Dear colleagues,

I welcome you to this gender mainstreaming training workshop. I am pleased that most of the staff members are able to participate in this important training. As you all know, promoting gender equality has been identified as an effective way to combat poverty, hunger and disease and to stimulate development that is truly sustainable. 

The principle of equality and non-discrimination between men and women is enshrined in the United Nations Charter that was signed in 1945. In the Preamble of the Charter, faith in fundamental human rights, in the dignity and worth of the human person, and in the equal rights of men and women were declared. The United Nations has been instrumental in developing an international framework that encourages promotion of gender equality. In this regard it has helped member States to design and adopt internationally agreed goals and commitments to guide them in implementing policies, legislations and programmes that promote gender equality some of which include the Convention on the Elimination of All Forms of Discrimination against Women (CEDAW), Beijing Platform for Action, the MDGs, and the United Nations Security Council Resolutions 1325 and 1820.

Although many countries including the OHRLLS’ groups of countries, have achieved some progress on a number of aspects of gender equality such as gender parity in primary education and improvements in women’s representation in national parliaments, gender inequalities still prevail particularly in accessing: secondary and higher education; technical and professional training; productive resources and assets such as land, capital, and technology; agriculture and rural development services; basic health services; employment opportunities and decision-making processes. Let me emphasize that gender inequalities are still starkly evident in the vulnerable groups of countries that we work with in particular the least developed countries and the landlocked developing countries.

Let me just give some examples using two gender equality indicators. According to available data presented in the 2011 MDG Report:  The employment-to-population ratio in 2010 was 78.9% for men and 59.5% for women in LDCs; 77.6% for men and 62.2% for women in LLDCs and 69.3% for men and 46.5% for women in SIDS. The percentage of the population aged 15–24 years who can both read and write in 2009 was 74.5% for men and 65.9% for women in LDCs; 77.2% for men and  66.5% for women in LLDCs; whilst SIDS have achieved gender parity at 87% for both men and women.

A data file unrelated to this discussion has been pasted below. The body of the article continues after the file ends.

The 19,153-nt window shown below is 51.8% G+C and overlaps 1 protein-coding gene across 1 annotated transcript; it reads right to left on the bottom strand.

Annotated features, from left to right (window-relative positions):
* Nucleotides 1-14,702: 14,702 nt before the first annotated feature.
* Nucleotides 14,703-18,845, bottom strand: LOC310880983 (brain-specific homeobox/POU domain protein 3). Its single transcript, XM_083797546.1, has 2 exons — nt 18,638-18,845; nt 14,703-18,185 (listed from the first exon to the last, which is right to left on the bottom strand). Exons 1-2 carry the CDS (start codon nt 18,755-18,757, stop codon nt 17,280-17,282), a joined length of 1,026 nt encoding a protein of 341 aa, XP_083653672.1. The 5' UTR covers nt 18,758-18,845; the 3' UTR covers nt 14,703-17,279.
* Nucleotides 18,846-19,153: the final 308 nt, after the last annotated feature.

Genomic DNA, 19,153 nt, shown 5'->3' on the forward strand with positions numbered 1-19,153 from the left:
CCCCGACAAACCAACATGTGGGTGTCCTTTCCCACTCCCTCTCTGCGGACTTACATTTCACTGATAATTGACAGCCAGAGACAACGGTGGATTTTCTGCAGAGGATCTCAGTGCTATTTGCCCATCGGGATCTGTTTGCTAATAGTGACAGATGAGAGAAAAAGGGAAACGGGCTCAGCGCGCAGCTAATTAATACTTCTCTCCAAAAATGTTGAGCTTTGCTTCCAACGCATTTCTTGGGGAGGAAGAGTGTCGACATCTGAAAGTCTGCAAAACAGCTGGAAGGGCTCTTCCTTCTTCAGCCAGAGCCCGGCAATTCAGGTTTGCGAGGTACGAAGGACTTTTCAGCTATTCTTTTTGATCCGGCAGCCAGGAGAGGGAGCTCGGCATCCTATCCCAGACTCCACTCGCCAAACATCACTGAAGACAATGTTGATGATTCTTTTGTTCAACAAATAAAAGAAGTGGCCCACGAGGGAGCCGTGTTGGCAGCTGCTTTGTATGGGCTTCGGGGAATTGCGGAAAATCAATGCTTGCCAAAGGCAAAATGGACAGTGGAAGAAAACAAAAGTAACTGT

It is therefore important for the United Nations to intensify our efforts to assist member States to achieve the goal of gender equality. Gender mainstreaming in all sectors of development is a globally accepted strategy for achieving gender equality and the empowerment of women. This is in line with the ECOSOC Agreed Conclusions 1997/2 of 18 July 1997 on mainstreaming a gender perspective into all policies and programmes in the United Nations system, and all the ECOSOC resolutions that have been subsequently adopted annually since 2001.

UN OHRLLS’ mandate to raise awareness, advocate, mobilize and coordinate international support with respect to the three groups of countries and their respective programmes of action, demands that gender equality, should inform its work. Our assistance to these groups of countries with special needs can yield more successful and sustainable development results if we manage to systematically mainstream gender in our work.

Whilst this Office has endeavoured to mainstream gender equality in its work as recently demonstrated in the process of developing the Istanbul Programme of Action for Least Developed Countries, it has become necessary to strengthen our capabilities to be able to systematically mainstream gender in all the sub-programmes of our work. In this context, I included this training workshop as a major staff development undertaking in my 2011 Senior Manager’s Compact. We are here to enhance our knowledge, identify practical and systemic approaches and tools to mainstream gender where relevant, in our daily activities. I also hope that this workshop will provide a good basis to develop a gender mainstreaming action plan for the Office.


Let me take this opportunity to sincerely thank the Office of Human Resources and Management for providing the financial support for this training to take place. I would like to wish you all a very productive training session.

Thank you for your kind attention.